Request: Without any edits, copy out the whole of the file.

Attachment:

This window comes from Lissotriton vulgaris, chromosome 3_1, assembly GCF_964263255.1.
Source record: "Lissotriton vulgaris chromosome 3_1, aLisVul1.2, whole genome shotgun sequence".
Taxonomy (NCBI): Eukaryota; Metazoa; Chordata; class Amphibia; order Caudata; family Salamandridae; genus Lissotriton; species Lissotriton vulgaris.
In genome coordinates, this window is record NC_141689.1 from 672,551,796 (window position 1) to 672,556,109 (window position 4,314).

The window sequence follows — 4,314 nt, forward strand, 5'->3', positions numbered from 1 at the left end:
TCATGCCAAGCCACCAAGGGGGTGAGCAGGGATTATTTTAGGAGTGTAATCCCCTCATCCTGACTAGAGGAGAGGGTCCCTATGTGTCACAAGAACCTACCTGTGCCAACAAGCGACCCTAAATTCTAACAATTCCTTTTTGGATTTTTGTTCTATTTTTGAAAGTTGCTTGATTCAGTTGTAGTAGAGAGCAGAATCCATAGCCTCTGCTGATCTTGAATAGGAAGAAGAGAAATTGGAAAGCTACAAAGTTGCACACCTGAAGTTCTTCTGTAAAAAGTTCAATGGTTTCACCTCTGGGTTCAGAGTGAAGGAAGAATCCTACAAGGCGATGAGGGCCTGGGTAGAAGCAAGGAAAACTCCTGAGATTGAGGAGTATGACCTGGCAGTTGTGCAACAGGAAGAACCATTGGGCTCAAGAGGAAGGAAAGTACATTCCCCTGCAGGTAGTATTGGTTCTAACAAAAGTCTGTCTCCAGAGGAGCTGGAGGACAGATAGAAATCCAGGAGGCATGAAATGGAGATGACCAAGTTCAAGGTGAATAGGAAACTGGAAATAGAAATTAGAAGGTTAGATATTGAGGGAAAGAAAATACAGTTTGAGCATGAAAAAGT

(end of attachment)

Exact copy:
This window comes from Lissotriton vulgaris, chromosome 3_1, assembly GCF_964263255.1.
Source record: "Lissotriton vulgaris chromosome 3_1, aLisVul1.2, whole genome shotgun sequence".
Taxonomy (NCBI): Eukaryota; Metazoa; Chordata; class Amphibia; order Caudata; family Salamandridae; genus Lissotriton; species Lissotriton vulgaris.
In genome coordinates, this window is record NC_141689.1 from 672,551,796 (window position 1) to 672,556,109 (window position 4,314).

The window sequence follows — 4,314 nt, forward strand, 5'->3', positions numbered from 1 at the left end:
TCATGCCAAGCCACCAAGGGGGTGAGCAGGGATTATTTTAGGAGTGTAATCCCCTCATCCTGACTAGAGGAGAGGGTCCCTATGTGTCACAAGAACCTACCTGTGCCAACAAGCGACCCTAAATTCTAACAATTCCTTTTTGGATTTTTGTTCTATTTTTGAAAGTTGCTTGATTCAGTTGTAGTAGAGAGCAGAATCCATAGCCTCTGCTGATCTTGAATAGGAAGAAGAGAAATTGGAAAGCTACAAAGTTGCACACCTGAAGTTCTTCTGTAAAAAGTTCAATGGTTTCACCTCTGGGTTCAGAGTGAAGGAAGAATCCTACAAGGCGATGAGGGCCTGGGTAGAAGCAAGGAAAACTCCTGAGATTGAGGAGTATGACCTGGCAGTTGTGCAACAGGAAGAACCATTGGGCTCAAGAGGAAGGAAAGTACATTCCCCTGCAGGTAGTATTGGTTCTAACAAAAGTCTGTCTCCAGAGGAGCTGGAGGACAGATAGAAATCCAGGAGGCATGAAATGGAGATGACCAAGTTCAAGGTGAATAGGAAACTGGAAATAGAAATTAGAAGGTTAGATATTGAGGGAAAGAAAATACAGTTTGAGCATGAAAAAGT